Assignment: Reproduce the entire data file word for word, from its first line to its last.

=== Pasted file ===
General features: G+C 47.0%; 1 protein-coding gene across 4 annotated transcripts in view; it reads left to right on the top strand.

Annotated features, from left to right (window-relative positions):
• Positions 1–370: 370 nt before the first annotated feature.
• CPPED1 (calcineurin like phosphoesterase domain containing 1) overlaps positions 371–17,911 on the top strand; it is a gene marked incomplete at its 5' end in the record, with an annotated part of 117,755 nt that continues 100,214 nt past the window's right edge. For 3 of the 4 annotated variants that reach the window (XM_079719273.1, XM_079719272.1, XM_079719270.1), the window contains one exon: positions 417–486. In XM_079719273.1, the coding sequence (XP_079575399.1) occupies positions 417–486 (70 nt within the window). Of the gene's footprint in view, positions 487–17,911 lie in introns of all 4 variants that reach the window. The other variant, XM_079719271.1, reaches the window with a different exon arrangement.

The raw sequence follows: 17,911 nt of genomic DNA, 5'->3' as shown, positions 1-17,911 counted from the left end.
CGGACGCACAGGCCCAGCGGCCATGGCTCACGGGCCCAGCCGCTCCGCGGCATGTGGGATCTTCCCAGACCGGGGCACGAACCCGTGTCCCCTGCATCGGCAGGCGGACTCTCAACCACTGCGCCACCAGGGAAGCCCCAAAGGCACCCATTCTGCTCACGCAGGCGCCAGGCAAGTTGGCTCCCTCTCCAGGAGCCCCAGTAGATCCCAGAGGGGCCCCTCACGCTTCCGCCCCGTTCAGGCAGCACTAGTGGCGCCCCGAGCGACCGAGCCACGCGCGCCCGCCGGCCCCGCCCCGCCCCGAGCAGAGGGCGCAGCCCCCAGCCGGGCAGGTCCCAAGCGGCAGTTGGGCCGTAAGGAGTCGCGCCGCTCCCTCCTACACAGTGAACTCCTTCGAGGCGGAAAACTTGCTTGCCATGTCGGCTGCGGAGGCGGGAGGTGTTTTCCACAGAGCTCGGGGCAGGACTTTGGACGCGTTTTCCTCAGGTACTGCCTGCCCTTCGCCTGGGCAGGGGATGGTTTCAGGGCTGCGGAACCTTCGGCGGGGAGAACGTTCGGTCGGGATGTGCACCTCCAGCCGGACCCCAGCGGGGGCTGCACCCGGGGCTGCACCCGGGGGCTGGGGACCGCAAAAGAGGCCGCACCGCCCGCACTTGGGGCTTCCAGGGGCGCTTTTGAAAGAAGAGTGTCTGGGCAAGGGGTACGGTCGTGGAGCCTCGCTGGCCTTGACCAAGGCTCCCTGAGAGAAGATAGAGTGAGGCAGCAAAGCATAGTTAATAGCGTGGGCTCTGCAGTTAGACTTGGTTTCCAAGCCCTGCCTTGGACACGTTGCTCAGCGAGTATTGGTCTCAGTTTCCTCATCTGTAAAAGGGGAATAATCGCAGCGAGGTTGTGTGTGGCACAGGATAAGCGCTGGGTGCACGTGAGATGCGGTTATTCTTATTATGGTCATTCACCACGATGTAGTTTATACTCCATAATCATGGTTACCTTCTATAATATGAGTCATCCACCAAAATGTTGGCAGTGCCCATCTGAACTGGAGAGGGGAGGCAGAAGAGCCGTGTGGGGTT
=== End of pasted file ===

General features: G+C 47.0%; 1 protein-coding gene across 4 annotated transcripts in view; it reads left to right on the top strand.

Annotated features, from left to right (window-relative positions):
• Positions 1–370: 370 nt before the first annotated feature.
• CPPED1 (calcineurin like phosphoesterase domain containing 1) overlaps positions 371–17,911 on the top strand; it is a gene marked incomplete at its 5' end in the record, with an annotated part of 117,755 nt that continues 100,214 nt past the window's right edge. For 3 of the 4 annotated variants that reach the window (XM_079719273.1, XM_079719272.1, XM_079719270.1), the window contains one exon: positions 417–486. In XM_079719273.1, the coding sequence (XP_079575399.1) occupies positions 417–486 (70 nt within the window). Of the gene's footprint in view, positions 487–17,911 lie in introns of all 4 variants that reach the window. The other variant, XM_079719271.1, reaches the window with a different exon arrangement.

The raw sequence follows: 17,911 nt of genomic DNA, 5'->3' as shown, positions 1-17,911 counted from the left end.
CGGACGCACAGGCCCAGCGGCCATGGCTCACGGGCCCAGCCGCTCCGCGGCATGTGGGATCTTCCCAGACCGGGGCACGAACCCGTGTCCCCTGCATCGGCAGGCGGACTCTCAACCACTGCGCCACCAGGGAAGCCCCAAAGGCACCCATTCTGCTCACGCAGGCGCCAGGCAAGTTGGCTCCCTCTCCAGGAGCCCCAGTAGATCCCAGAGGGGCCCCTCACGCTTCCGCCCCGTTCAGGCAGCACTAGTGGCGCCCCGAGCGACCGAGCCACGCGCGCCCGCCGGCCCCGCCCCGCCCCGAGCAGAGGGCGCAGCCCCCAGCCGGGCAGGTCCCAAGCGGCAGTTGGGCCGTAAGGAGTCGCGCCGCTCCCTCCTACACAGTGAACTCCTTCGAGGCGGAAAACTTGCTTGCCATGTCGGCTGCGGAGGCGGGAGGTGTTTTCCACAGAGCTCGGGGCAGGACTTTGGACGCGTTTTCCTCAGGTACTGCCTGCCCTTCGCCTGGGCAGGGGATGGTTTCAGGGCTGCGGAACCTTCGGCGGGGAGAACGTTCGGTCGGGATGTGCACCTCCAGCCGGACCCCAGCGGGGGCTGCACCCGGGGCTGCACCCGGGGGCTGGGGACCGCAAAAGAGGCCGCACCGCCCGCACTTGGGGCTTCCAGGGGCGCTTTTGAAAGAAGAGTGTCTGGGCAAGGGGTACGGTCGTGGAGCCTCGCTGGCCTTGACCAAGGCTCCCTGAGAGAAGATAGAGTGAGGCAGCAAAGCATAGTTAATAGCGTGGGCTCTGCAGTTAGACTTGGTTTCCAAGCCCTGCCTTGGACACGTTGCTCAGCGAGTATTGGTCTCAGTTTCCTCATCTGTAAAAGGGGAATAATCGCAGCGAGGTTGTGTGTGGCACAGGATAAGCGCTGGGTGCACGTGAGATGCGGTTATTCTTATTATGGTCATTCACCACGATGTAGTTTATACTCCATAATCATGGTTACCTTCTATAATATGAGTCATCCACCAAAATGTTGGCAGTGCCCATCTGAACTGGAGAGGGGAGGCAGAAGAGCCGTGTGGGGTT